Photographs from Emory’s Geoffrey Holder and Carmen de Lavallade papers are open for research

By Anicka Austin, Emory University Stuart A. Rose Manuscript, Archives and Rare Book Library and SGA Blog Contributor

In the gospel of Mark in the New Testament of The Bible, readers meet Salome, Herodias’ daughter. Herodias harbored a strong dislike of John the Baptist, who disapproved of her marriage to Herod, her previous husband’s brother. Herodias’ opportunity to enact revenge came unexpectedly when Herod gave a banquet on his birthday. Salome dances beautifully for Herod and his guests during the banquet, prompting Herod to offer Salome anything she wants. Salome asks Herodias what she should request, returns to Herod and says, “the head of John the Baptist on a platter”. Herod reluctantly acquiesces (Mark 6:17-29). This story has been explored by artists throughout history and choreographer Lester Horton almost obsessively recreated and reimagined it throughout his career.

Carmen de Lavallade as Salome, and in The Beloved, Geoffrey Holder and Carmen de Lavallade papers, Stuart A. Rose Manuscript, Archives, and Rare Book Library, Emory University

Carmen de Lavallade first danced the hefty role of Salome in Horton’s production when she was still a teenager.  Frank Eng, Horton’s business manager and partner, said she possessed “a youthful, lovely lyricism; an implicit and natural feeling for drama…and, most important, the drive.” (Bizot, 1984).  De Lavallade’s commanding presence and ability to tap into the dramatic elements of a work would be a defining quality throughout her career.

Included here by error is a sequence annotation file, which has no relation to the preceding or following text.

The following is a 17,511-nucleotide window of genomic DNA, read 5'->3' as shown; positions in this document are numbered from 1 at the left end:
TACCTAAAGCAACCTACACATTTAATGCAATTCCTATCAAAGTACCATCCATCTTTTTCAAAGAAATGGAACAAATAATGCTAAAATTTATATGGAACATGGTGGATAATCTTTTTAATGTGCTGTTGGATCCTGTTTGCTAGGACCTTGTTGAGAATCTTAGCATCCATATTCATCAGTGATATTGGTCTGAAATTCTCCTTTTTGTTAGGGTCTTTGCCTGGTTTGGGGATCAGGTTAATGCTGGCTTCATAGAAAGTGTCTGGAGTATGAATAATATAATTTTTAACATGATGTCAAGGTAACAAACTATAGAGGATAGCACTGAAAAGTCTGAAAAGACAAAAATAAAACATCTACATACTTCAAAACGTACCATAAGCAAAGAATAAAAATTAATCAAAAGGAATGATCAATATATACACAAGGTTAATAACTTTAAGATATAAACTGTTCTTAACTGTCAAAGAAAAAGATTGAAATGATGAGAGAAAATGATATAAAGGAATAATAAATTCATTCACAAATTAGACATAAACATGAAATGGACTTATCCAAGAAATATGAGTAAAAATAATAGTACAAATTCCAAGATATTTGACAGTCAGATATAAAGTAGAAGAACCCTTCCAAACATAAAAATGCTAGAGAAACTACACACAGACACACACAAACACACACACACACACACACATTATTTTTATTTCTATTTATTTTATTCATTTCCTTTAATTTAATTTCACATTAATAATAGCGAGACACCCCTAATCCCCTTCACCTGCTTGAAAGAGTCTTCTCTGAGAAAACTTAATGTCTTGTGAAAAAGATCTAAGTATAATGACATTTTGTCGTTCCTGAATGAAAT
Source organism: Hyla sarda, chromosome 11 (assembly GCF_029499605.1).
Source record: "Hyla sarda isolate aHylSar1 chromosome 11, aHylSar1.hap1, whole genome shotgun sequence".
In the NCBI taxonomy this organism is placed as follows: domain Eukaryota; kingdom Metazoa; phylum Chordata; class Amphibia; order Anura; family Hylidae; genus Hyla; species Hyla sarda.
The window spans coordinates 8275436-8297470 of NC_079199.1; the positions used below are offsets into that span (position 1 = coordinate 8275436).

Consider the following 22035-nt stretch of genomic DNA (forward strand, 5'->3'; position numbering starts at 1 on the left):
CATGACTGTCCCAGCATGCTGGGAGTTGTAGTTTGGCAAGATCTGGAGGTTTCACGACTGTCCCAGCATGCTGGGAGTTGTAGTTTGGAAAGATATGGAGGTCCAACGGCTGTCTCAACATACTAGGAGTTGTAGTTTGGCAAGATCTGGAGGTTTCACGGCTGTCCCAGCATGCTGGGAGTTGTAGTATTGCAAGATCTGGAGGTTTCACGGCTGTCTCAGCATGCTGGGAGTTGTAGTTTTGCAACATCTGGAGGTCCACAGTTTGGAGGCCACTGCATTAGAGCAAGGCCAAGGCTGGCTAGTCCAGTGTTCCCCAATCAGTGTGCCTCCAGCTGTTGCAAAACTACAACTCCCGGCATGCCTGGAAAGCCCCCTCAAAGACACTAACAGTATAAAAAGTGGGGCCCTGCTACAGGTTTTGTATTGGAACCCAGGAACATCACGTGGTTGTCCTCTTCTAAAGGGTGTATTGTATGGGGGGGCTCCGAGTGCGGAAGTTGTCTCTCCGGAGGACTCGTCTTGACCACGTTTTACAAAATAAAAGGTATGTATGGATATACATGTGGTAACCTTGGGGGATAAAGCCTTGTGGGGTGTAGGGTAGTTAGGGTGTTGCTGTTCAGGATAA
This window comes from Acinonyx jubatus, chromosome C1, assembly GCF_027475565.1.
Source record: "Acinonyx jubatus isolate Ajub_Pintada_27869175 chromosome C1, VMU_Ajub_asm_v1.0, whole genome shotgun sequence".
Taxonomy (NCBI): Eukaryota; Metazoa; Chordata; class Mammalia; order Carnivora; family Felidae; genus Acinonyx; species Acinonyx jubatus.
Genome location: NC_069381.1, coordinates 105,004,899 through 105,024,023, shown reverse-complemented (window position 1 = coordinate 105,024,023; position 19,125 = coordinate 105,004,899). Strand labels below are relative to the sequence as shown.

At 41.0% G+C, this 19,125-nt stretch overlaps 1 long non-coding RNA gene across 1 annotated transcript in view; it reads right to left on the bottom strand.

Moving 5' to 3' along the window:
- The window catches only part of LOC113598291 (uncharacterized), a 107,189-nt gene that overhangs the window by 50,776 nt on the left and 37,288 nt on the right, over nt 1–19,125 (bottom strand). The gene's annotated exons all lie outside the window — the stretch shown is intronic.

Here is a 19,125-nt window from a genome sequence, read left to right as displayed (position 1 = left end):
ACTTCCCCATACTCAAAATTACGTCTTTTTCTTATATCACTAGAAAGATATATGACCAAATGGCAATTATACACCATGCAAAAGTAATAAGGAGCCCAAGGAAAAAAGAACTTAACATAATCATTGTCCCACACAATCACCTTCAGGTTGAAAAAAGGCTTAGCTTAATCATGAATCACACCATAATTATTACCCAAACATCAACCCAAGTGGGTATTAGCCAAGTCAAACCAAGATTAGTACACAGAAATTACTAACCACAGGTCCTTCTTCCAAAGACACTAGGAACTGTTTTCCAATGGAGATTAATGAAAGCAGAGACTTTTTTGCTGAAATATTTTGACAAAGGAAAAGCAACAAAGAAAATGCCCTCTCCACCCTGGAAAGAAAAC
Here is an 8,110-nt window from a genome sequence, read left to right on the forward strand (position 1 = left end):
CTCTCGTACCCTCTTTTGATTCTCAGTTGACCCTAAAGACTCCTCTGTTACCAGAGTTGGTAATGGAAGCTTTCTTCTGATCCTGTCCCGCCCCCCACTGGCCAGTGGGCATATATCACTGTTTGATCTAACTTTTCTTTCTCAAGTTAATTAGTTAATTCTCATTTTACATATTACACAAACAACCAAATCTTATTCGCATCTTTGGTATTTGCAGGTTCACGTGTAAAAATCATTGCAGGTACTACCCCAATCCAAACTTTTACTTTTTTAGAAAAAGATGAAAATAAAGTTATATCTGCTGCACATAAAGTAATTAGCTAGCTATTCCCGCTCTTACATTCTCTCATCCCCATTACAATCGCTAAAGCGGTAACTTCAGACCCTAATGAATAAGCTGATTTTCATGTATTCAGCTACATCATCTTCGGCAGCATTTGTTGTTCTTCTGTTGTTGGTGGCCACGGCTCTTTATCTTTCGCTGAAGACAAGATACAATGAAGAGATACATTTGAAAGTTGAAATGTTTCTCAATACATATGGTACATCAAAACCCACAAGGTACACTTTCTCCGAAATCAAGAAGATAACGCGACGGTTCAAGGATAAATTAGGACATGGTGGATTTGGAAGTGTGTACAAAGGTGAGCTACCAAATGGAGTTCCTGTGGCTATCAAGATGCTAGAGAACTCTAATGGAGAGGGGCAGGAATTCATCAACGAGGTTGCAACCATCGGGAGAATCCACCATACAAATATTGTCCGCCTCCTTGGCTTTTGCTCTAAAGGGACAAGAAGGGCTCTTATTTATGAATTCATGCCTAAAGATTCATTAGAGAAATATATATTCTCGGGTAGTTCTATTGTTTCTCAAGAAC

For de Lavallade, dancing with Horton helped shape her formative years. She recalls working with Horton’s company as being part of a team. The group did everything from painting sets to cleaning, which she says set her up for a well-rounded career in the arts (You Might Know Her From, 2020). This is evident in early photographs of the company, including depictions of de Lavallade teaching young students, performing Salome (1950-1953) and The Beloved (created in 1948), and working intently in rehearsal processes. She would help reconstruct Salome, or as Horton later called it, The Face of Violence, along with James Truitte for the Cincinnati Ballet Company in 1972 (Bizet, 1984).

Carmen de Lavallade with children, Geoffrey Holder and Carmen de Lavallade papers, Stuart A. Rose Manuscript, Archives, and Rare Book Library, Emory University

Throughout the collection of photographs in the Geoffrey Holder and Carmen de Lavallade papers, researchers might notice de Lavallade’s commitment to a variety of projects, which explains the range with which she performs. From actor to choreographer to dancer to educator, de Lavallade made her way through commercial film, Broadway, Yale Repertory Theater, and the stages of Paris where she danced with Josephine Baker. A series of negatives, slides and photographs show her journey through Southeast Asia as headliner of de Lavallade-Ailey American Dance Theater (1962). Her work with choreographer John Butler is also well-documented, including photographs of the well-loved Portrait of Billie (1960-1992) performed throughout several years.